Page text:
Wednesday, April 24, 2024

David Kale, Cambridge’s onetime budget director, returns March 13 as assistant city manager for finance. (Photo: Nerej)

After more than four years as town administrator in Belmont, David Kale is returning to Cambridge.

Once budget director and deputy finance director, Kale becomes assistant city manager for finance as of March 13. The appointment by City Manager Louis A. DePasquale became official Monday at a City Council meeting; with plenty of other business on the agenda – the meeting stretched past four hours – councillors accepted the move without comment.

DePasquale noted that Kale’s experience in Cambridge, Belmont and with the Arlington Public School system “makes him the right choice for this key position in my administration.”

As a fellow finance expert, the new city manager should know; before his appointment in November, DePasquale was assistant city manager for fiscal affairs for 14 years, and before that served as the city’s budget director and in other capacities in the city’s budget and treasury departments. He and Kale contributed to many years of top municipal ratings from credit rating agencies, record-setting levels of free cash and award-winning budgets.

Essentially, he will fill the hole left by DePasquale’s promotion. Another likely option would have been a promotion identical to that of DePasquale’s years ago: Promoting the Budget Department’s director, Jeana Franconi.

“Mr. Kale has a strong understanding of the unique characteristics of Cambridge and has existing working relationships with most of our current department heads, and familiarity with the many community organizations and neighborhood groups in the city,” DePasquale said.

Kale’s work in Belmont, a neighboring town of some 25,000 people, including strategic planning for a board of selectmen, preparation of annual operating budgets and working on major policy questions facing the town’s elected bodies, DePasquale said, and “has prepared him for overseeing the assessing, budget, finance, information technology, personnel and purchasing departments.” His contract in town was nearing completion.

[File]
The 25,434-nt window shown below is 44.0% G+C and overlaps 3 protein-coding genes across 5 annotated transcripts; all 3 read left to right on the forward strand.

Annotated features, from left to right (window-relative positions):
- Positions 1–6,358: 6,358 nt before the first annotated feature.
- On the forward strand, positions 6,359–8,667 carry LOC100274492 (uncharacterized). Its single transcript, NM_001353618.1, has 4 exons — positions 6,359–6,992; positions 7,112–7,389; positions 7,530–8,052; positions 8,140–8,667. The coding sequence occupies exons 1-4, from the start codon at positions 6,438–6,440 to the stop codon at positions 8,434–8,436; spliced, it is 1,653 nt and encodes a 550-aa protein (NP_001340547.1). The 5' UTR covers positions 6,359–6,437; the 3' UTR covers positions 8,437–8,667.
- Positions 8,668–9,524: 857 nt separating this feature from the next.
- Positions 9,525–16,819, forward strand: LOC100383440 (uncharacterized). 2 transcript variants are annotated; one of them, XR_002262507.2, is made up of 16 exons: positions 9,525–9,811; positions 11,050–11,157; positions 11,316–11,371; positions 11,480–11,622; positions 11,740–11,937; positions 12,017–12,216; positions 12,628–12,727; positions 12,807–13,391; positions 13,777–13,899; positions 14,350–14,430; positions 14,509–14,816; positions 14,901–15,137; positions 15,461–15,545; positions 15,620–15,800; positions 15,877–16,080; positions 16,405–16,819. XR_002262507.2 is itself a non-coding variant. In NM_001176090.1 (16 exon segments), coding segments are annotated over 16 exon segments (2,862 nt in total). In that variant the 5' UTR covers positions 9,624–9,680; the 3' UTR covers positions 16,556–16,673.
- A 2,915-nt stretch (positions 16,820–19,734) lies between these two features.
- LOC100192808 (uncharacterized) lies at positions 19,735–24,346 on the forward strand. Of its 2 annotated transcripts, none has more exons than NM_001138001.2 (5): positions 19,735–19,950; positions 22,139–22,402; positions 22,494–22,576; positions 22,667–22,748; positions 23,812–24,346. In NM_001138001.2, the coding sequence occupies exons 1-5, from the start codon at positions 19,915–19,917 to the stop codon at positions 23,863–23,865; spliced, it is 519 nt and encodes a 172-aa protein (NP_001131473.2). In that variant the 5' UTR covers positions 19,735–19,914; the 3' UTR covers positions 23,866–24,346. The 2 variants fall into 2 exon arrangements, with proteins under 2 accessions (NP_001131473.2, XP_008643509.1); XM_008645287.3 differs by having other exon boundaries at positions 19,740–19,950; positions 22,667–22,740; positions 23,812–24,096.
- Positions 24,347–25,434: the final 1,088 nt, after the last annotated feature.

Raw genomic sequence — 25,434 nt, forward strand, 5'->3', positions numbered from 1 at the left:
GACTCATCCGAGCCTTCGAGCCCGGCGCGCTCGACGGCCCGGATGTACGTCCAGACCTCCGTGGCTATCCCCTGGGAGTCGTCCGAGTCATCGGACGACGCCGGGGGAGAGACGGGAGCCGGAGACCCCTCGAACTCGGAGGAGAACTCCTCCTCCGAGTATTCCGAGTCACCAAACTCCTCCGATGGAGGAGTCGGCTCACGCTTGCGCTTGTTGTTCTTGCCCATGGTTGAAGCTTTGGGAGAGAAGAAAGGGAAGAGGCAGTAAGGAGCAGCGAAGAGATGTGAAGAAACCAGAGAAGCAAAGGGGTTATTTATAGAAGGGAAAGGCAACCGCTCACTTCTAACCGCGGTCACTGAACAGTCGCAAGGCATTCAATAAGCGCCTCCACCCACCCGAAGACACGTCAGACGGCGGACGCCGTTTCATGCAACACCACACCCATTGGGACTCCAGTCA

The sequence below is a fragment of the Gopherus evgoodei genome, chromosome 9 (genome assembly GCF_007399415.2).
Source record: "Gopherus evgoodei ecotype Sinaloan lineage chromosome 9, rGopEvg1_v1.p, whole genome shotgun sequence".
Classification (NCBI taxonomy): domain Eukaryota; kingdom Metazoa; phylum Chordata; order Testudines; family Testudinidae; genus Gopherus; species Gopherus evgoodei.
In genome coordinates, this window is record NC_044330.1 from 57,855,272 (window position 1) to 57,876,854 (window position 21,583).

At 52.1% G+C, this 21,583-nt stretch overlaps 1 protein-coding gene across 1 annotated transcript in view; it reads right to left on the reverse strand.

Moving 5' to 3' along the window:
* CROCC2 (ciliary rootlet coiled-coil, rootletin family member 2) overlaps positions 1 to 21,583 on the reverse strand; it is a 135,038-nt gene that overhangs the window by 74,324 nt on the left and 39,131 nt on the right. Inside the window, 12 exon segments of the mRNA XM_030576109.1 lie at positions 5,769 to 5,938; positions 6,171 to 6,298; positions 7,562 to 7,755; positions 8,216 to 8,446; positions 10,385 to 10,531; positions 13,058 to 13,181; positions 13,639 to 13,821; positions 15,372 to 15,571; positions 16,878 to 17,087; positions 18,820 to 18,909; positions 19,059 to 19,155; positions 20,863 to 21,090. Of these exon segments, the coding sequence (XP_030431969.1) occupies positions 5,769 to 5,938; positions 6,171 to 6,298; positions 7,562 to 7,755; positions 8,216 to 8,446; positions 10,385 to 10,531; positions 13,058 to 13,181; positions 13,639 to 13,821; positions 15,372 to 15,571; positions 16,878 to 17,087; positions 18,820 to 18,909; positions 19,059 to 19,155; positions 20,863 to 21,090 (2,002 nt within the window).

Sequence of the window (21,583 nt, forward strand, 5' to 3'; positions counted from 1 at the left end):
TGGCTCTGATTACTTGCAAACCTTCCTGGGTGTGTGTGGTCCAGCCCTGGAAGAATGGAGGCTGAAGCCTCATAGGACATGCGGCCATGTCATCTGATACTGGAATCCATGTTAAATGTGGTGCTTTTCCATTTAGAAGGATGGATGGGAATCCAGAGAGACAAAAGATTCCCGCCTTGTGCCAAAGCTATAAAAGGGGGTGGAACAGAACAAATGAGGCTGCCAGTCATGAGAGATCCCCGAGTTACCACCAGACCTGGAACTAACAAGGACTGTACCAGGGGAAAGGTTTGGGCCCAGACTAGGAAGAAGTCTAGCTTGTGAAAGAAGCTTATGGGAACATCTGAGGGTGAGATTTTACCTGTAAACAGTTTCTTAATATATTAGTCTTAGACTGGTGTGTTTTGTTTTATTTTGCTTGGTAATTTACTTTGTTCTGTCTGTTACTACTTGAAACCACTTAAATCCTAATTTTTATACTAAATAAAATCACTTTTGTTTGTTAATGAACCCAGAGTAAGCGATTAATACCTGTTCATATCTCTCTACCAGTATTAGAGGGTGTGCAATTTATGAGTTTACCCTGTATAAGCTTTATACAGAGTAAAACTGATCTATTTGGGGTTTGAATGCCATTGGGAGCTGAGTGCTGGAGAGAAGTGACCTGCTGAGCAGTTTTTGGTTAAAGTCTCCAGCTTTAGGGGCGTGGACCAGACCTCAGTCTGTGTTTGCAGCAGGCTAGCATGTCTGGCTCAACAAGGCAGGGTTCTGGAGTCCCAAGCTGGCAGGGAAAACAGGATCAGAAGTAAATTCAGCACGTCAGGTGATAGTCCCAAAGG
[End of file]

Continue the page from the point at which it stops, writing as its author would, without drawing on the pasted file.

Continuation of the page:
Officials in Belmont called Kale a consensus builder who got school and municipal departments working collaboratively. His departure “will be a real loss to the town,” said Mark Paolillo, chairman of the town’s selectmen, to Franklin B. Tucker at The Belmontonian. “He was not a reactive town administrator. David was always thinking about the next step and working towards filling the needs of the town. I’ll miss that the most.”

Commenting Tuesday from his Belmont office, Kale rattled off a long list of Cambridge projects he was excited to play a role in, from Community Preservation Act funds and affordable housing to City Council goal-setting and the Net Zero greenhouse gas and Vision Zero traffic death initiatives. Capital projects and the city’s participatory budgeting process are two he singled out as “things I’d enjoy getting involved in.”

“In my position here, I’ve been able to touch on a lot of things,” he said. The variety of projects awaiting him in Cambridge meant also being “very excited to be part of the city manager’s senior management team. I look forward to working with him and the City Council on many initiatives and having an impact on the city where I live.”

Kale, a lifelong resident of Cambridge, has a bachelor’s degree in economics from Suffolk University and a MBA from Suffolk University’s Graduate School of Business Administration.

When he last worked in Cambridge, Kale received a $137,555 salary. In Belmont, he began at $155,000. As he returns to Cambridge in a new role, he will take home $187,811 annually, Personnel Director Sheila Keady Rawson said.